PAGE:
PCOS is often associated with fertility and menstrual health. But did you know it can persist into postmenopause?
We will be diving into the relationship between PCOS and menopause in this article. Read on to learn:
Menopause is defined as the ceasing of menstruation, which usually occurs by the time we hit our late 40s or early 50s. By the time someone has reached menopause, many of the bothersome symptoms you may have heard about (more on those below!) have likely decreased or gone away entirely, because hormones have stabilized to their new-normal.
Perimenopause is known as the transitional period before menopause. During this time period, which usually lasts for several years, our estrogen levels drop, our ovaries stop releasing eggs consistently each month, and our cycles become irregular. We may experience symptoms like:
Once a full 12 months have gone by with no period, menopause has officially ocurred. The time after this milestone is referred to as postmenopause.
Perimenopause, menopause, and postmenopause are normal parts of aging. This can be an uncomfortable time due to shifting hormones and entering a new life stage, but it is important to know what is “normal” versus what is indicative of an underlying issue.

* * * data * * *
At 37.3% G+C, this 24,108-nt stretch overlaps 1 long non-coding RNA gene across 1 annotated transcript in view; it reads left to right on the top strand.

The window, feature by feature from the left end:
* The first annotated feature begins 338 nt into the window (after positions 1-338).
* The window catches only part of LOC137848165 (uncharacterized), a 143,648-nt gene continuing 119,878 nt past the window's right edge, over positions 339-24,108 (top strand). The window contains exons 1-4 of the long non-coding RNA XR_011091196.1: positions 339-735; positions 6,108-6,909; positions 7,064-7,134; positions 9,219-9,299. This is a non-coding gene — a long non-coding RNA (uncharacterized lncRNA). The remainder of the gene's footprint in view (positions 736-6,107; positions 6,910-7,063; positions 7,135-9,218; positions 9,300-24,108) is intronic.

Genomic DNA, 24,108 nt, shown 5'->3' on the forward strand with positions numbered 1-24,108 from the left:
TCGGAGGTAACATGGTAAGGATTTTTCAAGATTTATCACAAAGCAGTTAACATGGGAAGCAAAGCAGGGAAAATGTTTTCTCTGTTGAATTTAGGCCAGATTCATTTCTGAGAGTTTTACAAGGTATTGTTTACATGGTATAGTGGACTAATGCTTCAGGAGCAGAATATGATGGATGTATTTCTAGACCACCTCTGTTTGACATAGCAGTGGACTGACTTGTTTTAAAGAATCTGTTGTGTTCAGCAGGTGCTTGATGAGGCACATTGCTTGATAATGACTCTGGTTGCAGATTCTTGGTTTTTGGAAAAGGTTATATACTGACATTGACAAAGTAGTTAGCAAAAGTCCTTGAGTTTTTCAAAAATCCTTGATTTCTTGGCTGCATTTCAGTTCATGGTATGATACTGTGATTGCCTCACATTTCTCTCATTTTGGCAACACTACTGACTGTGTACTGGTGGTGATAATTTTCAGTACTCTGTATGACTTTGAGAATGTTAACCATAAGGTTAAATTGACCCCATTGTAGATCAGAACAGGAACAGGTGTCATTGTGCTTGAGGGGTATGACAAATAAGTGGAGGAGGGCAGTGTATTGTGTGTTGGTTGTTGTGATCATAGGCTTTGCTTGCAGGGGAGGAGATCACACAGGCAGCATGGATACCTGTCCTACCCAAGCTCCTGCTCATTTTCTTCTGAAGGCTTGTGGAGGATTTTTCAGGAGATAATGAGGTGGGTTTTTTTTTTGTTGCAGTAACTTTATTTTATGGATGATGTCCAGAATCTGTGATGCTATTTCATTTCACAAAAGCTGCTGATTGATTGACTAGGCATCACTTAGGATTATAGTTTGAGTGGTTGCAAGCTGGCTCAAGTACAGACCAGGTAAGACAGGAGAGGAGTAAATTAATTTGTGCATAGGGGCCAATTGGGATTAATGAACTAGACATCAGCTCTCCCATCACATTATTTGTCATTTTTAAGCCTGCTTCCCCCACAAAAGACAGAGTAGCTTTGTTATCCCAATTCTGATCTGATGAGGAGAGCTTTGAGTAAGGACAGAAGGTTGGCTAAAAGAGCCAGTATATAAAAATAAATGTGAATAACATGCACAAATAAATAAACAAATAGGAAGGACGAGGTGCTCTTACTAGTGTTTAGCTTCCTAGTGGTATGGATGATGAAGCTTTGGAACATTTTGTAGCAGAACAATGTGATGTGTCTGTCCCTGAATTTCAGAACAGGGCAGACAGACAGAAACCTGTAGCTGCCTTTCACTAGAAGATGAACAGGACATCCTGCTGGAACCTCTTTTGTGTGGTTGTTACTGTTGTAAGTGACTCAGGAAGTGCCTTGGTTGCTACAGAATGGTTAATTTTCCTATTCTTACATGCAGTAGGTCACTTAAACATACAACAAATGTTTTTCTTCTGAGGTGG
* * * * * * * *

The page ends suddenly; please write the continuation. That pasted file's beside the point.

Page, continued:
Below are several things to keep in mind when it comes to PCOS and menopause.
Polycystic ovarian syndrome (PCOS) is a hormone imbalance that impacts at least 10% of menstruating people. This makes it the most common endocrine disorder in females, yet it is often ignored, dismissed, or missed entirely as many of its symptoms such as irregular periods, weight gain and blood sugar issues, acne, hair loss, hirsutism, and mental health struggles can all be mistakenly deemed as “normal” (2).
To be diagnosed with PCOS, you must fulfill 2 of the 3 Rotterdam Criteria:
It is not possible to diagnose PCOS if you have reached menopause because the cardinal feature of this hormone imbalance (e.g., menstruation) disappears (1). Many doctors will also hesitate to diagnose someone with PCOS if they are experiencing symptoms like irregular periods during perimenopause, as irregular periods in the years leading up to menopause are a “normal,” expected symptom of aging.
However, it is important to understand that PCOS is not a disease but rather a spectrum disorder. Many experts believe our diagnostic frameworks to be outdated, and just because you were not not diagnosed with a hormone imbalance like PCOS earlier in life does not mean you did not have it (3).
This PCOS diagnostic issue can be particularly difficult for people going through perimenopause or menopause are often told that the bothersome symptoms they are experiencing is “just a part of getting older,” which is undoubtedly a frustrating thing to hear if you are seeking help for your health and wellbeing. This frustration can be enhanced if there is undiagnosed PCOS occurring because symptoms will often be more intense.
If it is an option for you, it may be helpful to find a physician who is familiar with how PCOS manifests in postmenopausal people, particuarly if you had not beeing diagnosed during your reproductive years.
The confusion around PCOS and menopause makes sense to an extent when you consider that there is somewhat of an overlap between PCOS symptoms and “normal” symptoms someone experiences with the shifting hormones that occur with menopause. The below are examples of symptoms that are commonly seen with both “normal” menopause and PCOS: